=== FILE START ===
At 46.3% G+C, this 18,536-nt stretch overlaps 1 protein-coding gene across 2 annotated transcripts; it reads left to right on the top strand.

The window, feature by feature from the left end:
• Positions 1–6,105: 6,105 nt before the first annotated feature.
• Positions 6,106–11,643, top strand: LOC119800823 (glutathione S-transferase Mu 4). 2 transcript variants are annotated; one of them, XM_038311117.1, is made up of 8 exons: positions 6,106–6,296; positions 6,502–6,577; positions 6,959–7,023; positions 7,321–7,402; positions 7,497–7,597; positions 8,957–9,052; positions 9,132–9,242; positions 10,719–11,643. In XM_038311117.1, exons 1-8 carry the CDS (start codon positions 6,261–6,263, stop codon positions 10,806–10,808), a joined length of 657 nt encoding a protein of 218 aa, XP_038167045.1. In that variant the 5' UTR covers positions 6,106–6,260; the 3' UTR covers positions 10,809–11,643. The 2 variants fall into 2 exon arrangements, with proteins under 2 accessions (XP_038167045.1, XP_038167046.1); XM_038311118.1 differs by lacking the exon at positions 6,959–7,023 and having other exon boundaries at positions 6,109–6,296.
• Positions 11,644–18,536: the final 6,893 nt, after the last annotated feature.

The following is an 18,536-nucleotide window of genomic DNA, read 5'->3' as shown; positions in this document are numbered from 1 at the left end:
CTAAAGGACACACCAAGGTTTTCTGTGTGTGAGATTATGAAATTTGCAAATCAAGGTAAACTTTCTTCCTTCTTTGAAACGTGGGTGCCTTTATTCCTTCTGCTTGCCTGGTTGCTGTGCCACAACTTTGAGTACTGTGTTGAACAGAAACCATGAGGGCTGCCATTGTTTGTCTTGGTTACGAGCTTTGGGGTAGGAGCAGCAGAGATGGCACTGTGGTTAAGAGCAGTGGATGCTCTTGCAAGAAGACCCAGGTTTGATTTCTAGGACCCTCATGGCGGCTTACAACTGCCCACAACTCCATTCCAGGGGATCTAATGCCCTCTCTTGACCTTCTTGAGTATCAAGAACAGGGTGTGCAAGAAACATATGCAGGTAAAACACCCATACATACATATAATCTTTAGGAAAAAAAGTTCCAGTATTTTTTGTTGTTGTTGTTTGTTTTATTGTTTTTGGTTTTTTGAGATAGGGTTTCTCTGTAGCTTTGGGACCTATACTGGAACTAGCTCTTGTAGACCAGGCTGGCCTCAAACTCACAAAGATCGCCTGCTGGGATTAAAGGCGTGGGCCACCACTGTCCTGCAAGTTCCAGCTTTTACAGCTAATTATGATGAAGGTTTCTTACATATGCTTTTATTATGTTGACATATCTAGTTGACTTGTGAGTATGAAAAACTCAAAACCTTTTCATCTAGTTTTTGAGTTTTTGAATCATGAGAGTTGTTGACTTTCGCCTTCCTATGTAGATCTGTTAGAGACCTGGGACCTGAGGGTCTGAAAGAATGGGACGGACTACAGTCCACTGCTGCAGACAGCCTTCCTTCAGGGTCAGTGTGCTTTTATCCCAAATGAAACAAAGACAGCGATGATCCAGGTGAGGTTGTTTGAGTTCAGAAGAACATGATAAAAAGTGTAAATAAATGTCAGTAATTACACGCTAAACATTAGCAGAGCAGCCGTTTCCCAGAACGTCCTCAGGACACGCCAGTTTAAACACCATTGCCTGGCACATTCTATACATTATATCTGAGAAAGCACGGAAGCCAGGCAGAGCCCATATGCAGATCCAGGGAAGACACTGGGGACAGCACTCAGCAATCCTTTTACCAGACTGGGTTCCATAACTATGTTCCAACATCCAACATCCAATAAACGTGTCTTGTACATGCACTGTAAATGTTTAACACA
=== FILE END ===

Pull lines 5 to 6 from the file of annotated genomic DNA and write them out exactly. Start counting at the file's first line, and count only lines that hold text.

• Positions 11,644–18,536: the final 6,893 nt, after the last annotated feature.

The following is an 18,536-nucleotide window of genomic DNA, read 5'->3' as shown; positions in this document are numbered from 1 at the left end: